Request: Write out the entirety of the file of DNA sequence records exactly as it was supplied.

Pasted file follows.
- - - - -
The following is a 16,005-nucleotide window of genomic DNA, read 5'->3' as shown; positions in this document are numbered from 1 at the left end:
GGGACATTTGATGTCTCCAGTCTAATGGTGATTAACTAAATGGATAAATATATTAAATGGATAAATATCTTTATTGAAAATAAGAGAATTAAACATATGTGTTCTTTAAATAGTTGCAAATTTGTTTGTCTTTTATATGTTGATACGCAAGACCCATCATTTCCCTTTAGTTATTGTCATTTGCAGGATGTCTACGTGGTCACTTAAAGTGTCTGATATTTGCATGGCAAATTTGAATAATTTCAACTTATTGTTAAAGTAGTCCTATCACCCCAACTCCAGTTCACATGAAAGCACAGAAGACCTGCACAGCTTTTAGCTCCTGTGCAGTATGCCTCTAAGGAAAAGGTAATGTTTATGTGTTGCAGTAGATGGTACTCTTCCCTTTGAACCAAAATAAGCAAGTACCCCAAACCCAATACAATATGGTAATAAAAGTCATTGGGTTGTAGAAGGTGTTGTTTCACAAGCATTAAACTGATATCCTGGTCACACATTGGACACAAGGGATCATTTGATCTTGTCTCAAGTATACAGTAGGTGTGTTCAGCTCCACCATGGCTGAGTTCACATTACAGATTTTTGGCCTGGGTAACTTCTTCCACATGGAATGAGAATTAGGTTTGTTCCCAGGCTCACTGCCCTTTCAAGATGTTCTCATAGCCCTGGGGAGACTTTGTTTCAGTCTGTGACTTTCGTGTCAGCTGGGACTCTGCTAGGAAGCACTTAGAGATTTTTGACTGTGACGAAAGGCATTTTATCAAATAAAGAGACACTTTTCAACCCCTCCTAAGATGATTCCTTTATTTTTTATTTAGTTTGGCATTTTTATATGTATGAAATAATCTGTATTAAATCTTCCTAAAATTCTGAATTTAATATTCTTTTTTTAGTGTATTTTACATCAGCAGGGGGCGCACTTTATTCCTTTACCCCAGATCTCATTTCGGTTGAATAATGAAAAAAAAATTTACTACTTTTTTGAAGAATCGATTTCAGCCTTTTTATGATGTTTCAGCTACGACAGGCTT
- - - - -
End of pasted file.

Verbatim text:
The following is a 16,005-nucleotide window of genomic DNA, read 5'->3' as shown; positions in this document are numbered from 1 at the left end:
GGGACATTTGATGTCTCCAGTCTAATGGTGATTAACTAAATGGATAAATATATTAAATGGATAAATATCTTTATTGAAAATAAGAGAATTAAACATATGTGTTCTTTAAATAGTTGCAAATTTGTTTGTCTTTTATATGTTGATACGCAAGACCCATCATTTCCCTTTAGTTATTGTCATTTGCAGGATGTCTACGTGGTCACTTAAAGTGTCTGATATTTGCATGGCAAATTTGAATAATTTCAACTTATTGTTAAAGTAGTCCTATCACCCCAACTCCAGTTCACATGAAAGCACAGAAGACCTGCACAGCTTTTAGCTCCTGTGCAGTATGCCTCTAAGGAAAAGGTAATGTTTATGTGTTGCAGTAGATGGTACTCTTCCCTTTGAACCAAAATAAGCAAGTACCCCAAACCCAATACAATATGGTAATAAAAGTCATTGGGTTGTAGAAGGTGTTGTTTCACAAGCATTAAACTGATATCCTGGTCACACATTGGACACAAGGGATCATTTGATCTTGTCTCAAGTATACAGTAGGTGTGTTCAGCTCCACCATGGCTGAGTTCACATTACAGATTTTTGGCCTGGGTAACTTCTTCCACATGGAATGAGAATTAGGTTTGTTCCCAGGCTCACTGCCCTTTCAAGATGTTCTCATAGCCCTGGGGAGACTTTGTTTCAGTCTGTGACTTTCGTGTCAGCTGGGACTCTGCTAGGAAGCACTTAGAGATTTTTGACTGTGACGAAAGGCATTTTATCAAATAAAGAGACACTTTTCAACCCCTCCTAAGATGATTCCTTTATTTTTTATTTAGTTTGGCATTTTTATATGTATGAAATAATCTGTATTAAATCTTCCTAAAATTCTGAATTTAATATTCTTTTTTTAGTGTATTTTACATCAGCAGGGGGCGCACTTTATTCCTTTACCCCAGATCTCATTTCGGTTGAATAATGAAAAAAAAATTTACTACTTTTTTGAAGAATCGATTTCAGCCTTTTTATGATGTTTCAGCTACGACAGGCTT